Scientists Have Found That People Who Walk Slowly Also Think Slowly

Based on a series of experiments, scientists now believe that the slower a person walks, the worse their brain function.
According to The Daily Telegraph on October 11, of all human activities, few are thought to enhance the mind like walking.

Researchers analyzed the gait of hundreds of middle-aged people and compared the results with a range of physiological and psychological criteria. Pace has long been used by doctors to gain a quick and reliable understanding of older people’s cognitive abilities, as it is increasingly recognized that gait is not only related to musculoskeletal mechanisms, but also to the central nervous system.

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Until now, however, no one knew that walking speed might predict the underlying health of the brain early in life. Us scientists now believe the link is so strong that walking tests could provide early signs of dementia.

The study, published in the journal of the American medical association, found that at age 45, there was an average of 16 IQ differences between the slowest and fastest walkers. This reflected both the participants’ natural walking speed and their speed when they were asked to walk as fast as possible. People who walked slowly also scored lower in both physical activities, such as hand grip strength and tests of visual motor coordination, as well as signs of poor health, the report said.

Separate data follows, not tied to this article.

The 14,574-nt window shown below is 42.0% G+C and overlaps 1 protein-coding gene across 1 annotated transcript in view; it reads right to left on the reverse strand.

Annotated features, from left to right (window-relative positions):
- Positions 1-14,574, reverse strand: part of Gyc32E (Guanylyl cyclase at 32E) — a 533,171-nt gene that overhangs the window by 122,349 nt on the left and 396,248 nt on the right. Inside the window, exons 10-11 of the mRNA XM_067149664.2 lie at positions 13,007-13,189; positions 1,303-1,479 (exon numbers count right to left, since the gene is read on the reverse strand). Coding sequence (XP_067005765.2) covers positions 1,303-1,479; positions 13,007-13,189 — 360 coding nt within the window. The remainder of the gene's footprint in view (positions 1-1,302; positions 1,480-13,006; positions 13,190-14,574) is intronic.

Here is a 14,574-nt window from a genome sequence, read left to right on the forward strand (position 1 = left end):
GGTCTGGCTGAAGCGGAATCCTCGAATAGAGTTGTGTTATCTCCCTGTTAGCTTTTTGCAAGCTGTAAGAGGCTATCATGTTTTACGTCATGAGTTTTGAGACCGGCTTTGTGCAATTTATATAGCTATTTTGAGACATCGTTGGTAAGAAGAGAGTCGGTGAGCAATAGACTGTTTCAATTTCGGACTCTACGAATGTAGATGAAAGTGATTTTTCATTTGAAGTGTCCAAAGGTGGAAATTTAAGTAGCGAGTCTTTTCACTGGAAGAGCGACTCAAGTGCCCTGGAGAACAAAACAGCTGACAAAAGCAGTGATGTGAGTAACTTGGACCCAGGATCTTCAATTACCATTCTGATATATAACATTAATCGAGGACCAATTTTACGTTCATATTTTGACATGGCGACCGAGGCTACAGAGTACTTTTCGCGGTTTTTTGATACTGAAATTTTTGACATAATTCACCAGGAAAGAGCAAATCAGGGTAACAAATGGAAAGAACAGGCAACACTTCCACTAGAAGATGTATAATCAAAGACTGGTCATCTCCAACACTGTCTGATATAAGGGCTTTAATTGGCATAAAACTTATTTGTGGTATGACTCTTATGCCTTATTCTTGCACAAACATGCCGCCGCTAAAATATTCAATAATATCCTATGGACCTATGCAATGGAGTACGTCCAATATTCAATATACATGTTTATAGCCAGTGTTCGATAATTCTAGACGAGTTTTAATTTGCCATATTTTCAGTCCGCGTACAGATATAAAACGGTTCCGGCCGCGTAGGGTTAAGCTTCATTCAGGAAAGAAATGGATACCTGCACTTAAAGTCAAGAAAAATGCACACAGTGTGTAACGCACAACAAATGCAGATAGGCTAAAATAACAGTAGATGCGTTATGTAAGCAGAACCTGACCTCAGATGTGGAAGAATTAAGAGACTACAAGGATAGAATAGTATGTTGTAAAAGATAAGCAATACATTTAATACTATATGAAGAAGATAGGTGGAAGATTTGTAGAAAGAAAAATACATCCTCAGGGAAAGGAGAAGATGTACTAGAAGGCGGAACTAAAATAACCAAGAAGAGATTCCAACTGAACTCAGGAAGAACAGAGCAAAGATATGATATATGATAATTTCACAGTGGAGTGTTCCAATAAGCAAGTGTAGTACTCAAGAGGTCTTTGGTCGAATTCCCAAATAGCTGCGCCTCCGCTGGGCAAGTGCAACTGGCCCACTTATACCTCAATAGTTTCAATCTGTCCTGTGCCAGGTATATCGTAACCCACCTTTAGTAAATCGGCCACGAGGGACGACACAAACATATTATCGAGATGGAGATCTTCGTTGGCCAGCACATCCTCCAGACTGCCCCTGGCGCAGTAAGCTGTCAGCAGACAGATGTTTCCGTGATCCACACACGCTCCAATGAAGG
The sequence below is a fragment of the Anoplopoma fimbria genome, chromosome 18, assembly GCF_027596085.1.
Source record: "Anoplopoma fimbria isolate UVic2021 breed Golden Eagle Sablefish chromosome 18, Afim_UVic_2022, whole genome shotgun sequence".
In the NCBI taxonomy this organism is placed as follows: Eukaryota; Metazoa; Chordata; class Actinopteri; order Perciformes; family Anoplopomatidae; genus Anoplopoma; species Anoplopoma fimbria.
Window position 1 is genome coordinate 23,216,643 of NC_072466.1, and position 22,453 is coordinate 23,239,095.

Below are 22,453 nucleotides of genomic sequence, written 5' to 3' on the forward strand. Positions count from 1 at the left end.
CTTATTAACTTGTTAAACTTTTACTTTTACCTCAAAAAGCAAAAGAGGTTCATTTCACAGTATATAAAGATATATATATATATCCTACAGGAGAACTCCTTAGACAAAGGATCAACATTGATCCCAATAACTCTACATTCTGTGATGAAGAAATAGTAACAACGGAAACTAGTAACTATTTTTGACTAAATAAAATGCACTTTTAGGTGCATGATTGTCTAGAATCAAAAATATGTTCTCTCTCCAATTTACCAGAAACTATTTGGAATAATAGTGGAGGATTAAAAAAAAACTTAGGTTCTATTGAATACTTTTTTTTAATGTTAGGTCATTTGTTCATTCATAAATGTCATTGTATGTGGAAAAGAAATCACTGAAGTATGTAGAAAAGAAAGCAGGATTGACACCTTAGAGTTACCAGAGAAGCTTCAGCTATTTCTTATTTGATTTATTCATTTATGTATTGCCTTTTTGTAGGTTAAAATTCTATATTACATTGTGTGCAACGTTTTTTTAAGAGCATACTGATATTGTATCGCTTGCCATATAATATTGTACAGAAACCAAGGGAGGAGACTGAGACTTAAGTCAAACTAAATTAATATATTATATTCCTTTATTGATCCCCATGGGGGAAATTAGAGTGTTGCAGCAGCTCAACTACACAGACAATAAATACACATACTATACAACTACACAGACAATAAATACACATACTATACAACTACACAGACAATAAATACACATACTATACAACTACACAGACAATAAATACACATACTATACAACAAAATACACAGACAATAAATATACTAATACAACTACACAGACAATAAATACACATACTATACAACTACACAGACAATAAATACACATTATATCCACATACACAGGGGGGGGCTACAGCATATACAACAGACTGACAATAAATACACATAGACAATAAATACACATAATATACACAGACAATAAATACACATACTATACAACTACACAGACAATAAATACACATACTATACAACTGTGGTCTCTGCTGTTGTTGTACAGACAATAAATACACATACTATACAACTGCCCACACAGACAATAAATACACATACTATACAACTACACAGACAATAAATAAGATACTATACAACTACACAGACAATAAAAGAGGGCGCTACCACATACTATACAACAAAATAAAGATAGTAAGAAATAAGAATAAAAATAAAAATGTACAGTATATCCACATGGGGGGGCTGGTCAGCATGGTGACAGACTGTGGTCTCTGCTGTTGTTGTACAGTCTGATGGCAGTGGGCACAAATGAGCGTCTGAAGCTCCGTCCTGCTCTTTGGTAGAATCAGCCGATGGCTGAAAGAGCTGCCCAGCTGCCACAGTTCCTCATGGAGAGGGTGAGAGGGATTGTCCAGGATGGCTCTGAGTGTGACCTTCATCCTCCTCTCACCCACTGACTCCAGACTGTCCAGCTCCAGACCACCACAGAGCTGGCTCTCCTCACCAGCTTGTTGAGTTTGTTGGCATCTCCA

In the study, researchers demonstrated that people who walked slower “age faster,” and that their lungs, teeth and immune systems tended to be worse than those who walked faster.

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The team at duke university in north Carolina said genetic factors might explain the link between walking speed, brain power and physical health, or that better brain health might promote physical activity to increase walking speed.

Dr Ryan rasmussen, who led the study, said: “what is really striking is that this is happening at 45, not in older patients.” The 904 New Zealand men and women tested at the age of 45 were followed from the age of three, each of whom underwent multiple tests over many years.

Long-term data collection led the researchers to find that babies with lower iqs, language skills, resilience, motor skills and emotional control tended to walk slower in middle age.

Mri scans taken at the final assessment at age 45 showed that people who walked slowly had lower total brain volume, lower average cortical thickness, smaller brain surface area, and a higher incidence of leukoplumes.
“In short, their brains seem to be aging,” the researchers said.